Pastor’s Corner – Sept 3

Following Jesus is hard.

As your outgoing pastor, I am going to be as honest with you as I can. This Christian life we have decided to follow, and this way of knowing a God of love, justice and peace is not designed to be an easy path. We are called to “love God” and “love our neighbor.” The simplicity of this commandment found in scripture has a pleasant sound, but its consequences can deafen us unless we allow them to move us through our own awkwardness. My new congregation in Billings is fond of saying “And everything else is just a footnote” after this commandment.
Here is my footnote: when I came back to Helena 6 years ago, St. Paul’s called me to reach out to young adults (18 until you decide you aren’t young) in the community. Within the first year I had realized something, “Unless we shift our entire church culture, my efforts to meet and encourage young adults in their faith will be fruitless.” Shifting our church culture means we need to shift the culture, so that people of all ages can serve in leadership, grow in their faith and do it all side by side. In our world, the divisions of difference have grown, not on purpose, but by convention. Ages are separated by institution walls: Children in schools. Older adults in retirement homes. Adults by differences in culture, class, status, and even by the fact that you can go to work and home and never see a person outside either location.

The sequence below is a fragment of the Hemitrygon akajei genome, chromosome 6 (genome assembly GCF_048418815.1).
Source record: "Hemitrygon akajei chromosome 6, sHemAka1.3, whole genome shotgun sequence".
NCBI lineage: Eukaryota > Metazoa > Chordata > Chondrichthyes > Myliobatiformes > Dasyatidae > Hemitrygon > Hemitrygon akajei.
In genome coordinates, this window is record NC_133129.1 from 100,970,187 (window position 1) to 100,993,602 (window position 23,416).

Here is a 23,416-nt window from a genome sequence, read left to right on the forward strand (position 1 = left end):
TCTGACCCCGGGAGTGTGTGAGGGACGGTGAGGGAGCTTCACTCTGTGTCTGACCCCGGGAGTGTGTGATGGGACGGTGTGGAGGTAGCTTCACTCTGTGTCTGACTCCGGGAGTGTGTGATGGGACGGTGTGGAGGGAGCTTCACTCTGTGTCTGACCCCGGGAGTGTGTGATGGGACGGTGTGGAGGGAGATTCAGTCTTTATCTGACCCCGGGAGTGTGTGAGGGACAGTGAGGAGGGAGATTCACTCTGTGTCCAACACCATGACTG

The path of Jesus for the church is going to be breaking down walls to reach people with love. This isn’t complicated and I think these words embody this sentiment for the church, “It sounds trite but it is true: If you want to move from handout to ministry, if you eschew the world of “drive by charity,” if you are ready to stop “playing church” and want to “be the church,” then pray about it. If you belong to a local congregation that wants to make a difference, and you wonder what God has in store for your future, then pray about it. Pray for God to direct your congregation to ministry with, not to, the poor and marginalized. Pray for God to open your eyes and the eyes of your congregation to see those who experience marginalization among you.”
One of my favorite ministry moments in Helena is still one of the simplest. Leaving a coffee shop with a friend he said, “Can you pray for me?”
“Sure,” I responded.
(Awkward silence).
“Yes!” my friend urges.
“I haven’t done this on the street before.”
“Same as if you are doing it inside a church.”
Our communities in Montana, across the west are full of people who have no community of faith, and many are searching for meaning in a community who will help them remember Jesus’ great commandment. Can we get through our awkward and follow the hard path? God willing my hope is to prayerfully attempt this work in Billings. Will you join me in this work? Will you work with your incredible new pastors and do this work of the church in Helena?
Enthusiastic Peace,
Pastor Tyler
P.S. God likes awkward people, and most often is just waiting to work with us to change the world in love.